However, none of that is what made us play this game for two hours straight.

We were handing the controller around and playing round after round, and as my friends were playing, I was thinking – what is the reason that this friend of mine, a super critical hardcore strategy game player, is so motivated to play dozens upon dozens of matches of this game, which isn’t particularly dynamic or exciting to play?

I realized it’s because Super Crate Box is most certainly, at its heart, a gambling game.

You see, at the top of the screen, monsters are streaming into the game.  They stream in at seemingly random rates, of random types, and heading in a random direction.  Now I’m sure there are some constraints on this;  I don’t think you’ll ever see a stream of 6+ large-head monsters come out of the thing in a row, but with that said, the constraints are still loose enough that sometimes, you get a harder game than other times.  This is particularly true since the three possible monster types aren’t at all equal in their difficulty.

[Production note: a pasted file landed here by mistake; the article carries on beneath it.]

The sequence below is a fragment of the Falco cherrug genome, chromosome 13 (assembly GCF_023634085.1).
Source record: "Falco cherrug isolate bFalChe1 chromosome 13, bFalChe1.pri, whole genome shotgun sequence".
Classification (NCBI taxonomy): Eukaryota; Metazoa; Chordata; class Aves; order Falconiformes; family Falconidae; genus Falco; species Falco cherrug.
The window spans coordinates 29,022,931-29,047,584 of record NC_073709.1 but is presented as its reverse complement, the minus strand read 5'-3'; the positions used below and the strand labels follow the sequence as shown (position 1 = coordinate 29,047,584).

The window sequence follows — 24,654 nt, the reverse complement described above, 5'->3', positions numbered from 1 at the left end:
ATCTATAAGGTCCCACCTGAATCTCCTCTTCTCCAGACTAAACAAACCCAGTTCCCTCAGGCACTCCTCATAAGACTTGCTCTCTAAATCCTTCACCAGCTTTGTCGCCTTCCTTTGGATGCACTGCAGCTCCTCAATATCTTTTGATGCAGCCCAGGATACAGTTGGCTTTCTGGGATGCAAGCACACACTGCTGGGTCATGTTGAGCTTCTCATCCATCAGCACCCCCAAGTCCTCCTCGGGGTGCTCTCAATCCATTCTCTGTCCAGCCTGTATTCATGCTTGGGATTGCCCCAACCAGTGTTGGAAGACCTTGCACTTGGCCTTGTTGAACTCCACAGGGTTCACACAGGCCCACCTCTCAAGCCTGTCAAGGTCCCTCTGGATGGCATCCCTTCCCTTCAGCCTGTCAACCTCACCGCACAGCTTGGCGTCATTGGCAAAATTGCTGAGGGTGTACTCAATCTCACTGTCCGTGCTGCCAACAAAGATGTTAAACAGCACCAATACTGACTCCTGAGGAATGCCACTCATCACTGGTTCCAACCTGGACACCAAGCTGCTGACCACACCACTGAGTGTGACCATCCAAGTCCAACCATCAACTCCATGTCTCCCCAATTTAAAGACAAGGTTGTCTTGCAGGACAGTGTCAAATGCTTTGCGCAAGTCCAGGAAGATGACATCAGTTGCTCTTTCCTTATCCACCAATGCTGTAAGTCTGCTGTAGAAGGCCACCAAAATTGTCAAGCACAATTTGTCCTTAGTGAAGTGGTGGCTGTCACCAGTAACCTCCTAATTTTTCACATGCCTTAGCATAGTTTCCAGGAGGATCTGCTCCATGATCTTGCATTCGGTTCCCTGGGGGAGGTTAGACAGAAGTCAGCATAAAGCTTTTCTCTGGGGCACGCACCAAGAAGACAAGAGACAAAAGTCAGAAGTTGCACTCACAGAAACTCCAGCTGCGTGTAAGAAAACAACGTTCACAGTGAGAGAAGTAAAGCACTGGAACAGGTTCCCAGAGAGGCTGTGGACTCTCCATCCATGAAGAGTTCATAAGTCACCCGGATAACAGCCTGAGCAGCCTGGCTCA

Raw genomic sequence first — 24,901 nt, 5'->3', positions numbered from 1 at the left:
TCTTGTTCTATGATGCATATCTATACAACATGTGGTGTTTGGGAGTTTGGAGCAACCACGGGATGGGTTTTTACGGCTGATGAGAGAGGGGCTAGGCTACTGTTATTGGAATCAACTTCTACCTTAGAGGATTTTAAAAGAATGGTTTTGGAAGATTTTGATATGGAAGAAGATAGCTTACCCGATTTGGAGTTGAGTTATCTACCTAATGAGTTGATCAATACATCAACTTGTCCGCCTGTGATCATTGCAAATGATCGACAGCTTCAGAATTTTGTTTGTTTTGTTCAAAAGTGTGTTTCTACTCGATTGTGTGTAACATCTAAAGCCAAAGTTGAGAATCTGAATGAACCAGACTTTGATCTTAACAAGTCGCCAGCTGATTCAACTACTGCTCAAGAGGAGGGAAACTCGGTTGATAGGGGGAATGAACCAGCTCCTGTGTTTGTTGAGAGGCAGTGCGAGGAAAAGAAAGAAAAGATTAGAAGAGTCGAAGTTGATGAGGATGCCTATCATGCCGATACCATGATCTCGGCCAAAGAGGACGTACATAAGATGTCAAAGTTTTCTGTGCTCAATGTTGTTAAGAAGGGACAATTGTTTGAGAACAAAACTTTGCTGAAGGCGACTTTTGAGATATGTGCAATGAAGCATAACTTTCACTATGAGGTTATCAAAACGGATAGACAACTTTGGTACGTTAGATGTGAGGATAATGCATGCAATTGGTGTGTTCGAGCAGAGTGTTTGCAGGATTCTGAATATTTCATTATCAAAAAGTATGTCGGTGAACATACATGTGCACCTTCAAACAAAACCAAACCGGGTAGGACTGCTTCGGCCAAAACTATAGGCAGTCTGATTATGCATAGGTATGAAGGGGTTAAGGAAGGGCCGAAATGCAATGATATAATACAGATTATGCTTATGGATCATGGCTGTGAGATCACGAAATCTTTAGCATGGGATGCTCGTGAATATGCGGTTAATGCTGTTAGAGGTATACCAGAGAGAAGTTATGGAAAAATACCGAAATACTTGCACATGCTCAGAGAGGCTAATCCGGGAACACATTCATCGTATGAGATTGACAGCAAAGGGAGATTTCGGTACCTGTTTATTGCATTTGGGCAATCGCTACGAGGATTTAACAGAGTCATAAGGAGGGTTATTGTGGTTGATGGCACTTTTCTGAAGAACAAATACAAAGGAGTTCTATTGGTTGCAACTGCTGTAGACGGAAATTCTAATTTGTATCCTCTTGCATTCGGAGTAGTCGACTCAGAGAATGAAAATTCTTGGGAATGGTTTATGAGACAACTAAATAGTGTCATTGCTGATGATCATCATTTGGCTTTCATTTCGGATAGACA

This is compounded by the fact that the goal of the game – collecting crates – is also super-random.  The crate spawns in what seems to be a truly random position.  Sometimes it spawns very close to you, sometimes it spawns on the other side of the map.

Oh, not only that, but the weapons are also given out randomly, and they are certainly not balanced, especially if you consider the context of the current game (certain weapons are better versus certain spawns).

So, I think that when we play this game over and over again, we’re subconsciously compulsively HOPING for that one game where the monster spawns are favorable/easy and the crates all spawn really close to each other.  That, in a nutshell, is what gets people to play lots of Super Crate Box, and I don’t think the developers realize that.

I also don’t think most players realize it either.  Consciously, they’re thinking “yeah I gotta perform better”, but the thing that’s really drawing them to play over and over again is not mastery at all, but hoping.